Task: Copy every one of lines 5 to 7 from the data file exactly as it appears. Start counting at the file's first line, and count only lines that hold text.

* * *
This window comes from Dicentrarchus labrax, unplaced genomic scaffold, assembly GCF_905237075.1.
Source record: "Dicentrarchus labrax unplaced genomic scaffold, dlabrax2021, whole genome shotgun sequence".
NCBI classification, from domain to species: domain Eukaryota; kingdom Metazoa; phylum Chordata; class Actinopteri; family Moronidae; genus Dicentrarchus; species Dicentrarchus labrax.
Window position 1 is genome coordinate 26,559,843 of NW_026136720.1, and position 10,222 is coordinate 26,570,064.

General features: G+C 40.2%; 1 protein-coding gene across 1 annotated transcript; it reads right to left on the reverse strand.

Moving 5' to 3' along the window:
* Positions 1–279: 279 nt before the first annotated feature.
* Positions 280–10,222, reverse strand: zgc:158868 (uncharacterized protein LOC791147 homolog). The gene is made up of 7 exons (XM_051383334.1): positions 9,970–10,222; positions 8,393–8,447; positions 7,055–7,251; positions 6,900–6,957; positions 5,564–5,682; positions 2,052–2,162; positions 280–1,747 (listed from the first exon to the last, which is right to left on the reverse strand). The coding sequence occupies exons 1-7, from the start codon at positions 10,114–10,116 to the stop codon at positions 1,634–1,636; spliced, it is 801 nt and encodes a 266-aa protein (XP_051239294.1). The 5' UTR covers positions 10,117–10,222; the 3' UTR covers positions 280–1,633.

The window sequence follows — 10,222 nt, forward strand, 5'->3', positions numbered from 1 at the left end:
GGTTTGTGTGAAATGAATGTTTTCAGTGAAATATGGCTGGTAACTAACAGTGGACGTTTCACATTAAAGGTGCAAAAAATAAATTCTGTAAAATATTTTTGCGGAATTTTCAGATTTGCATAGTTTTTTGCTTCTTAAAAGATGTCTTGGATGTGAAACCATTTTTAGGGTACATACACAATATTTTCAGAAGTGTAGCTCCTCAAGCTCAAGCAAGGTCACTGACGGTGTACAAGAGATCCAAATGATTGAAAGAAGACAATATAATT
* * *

General features: G+C 40.2%; 1 protein-coding gene across 1 annotated transcript; it reads right to left on the reverse strand.

Moving 5' to 3' along the window:
* Positions 1–279: 279 nt before the first annotated feature.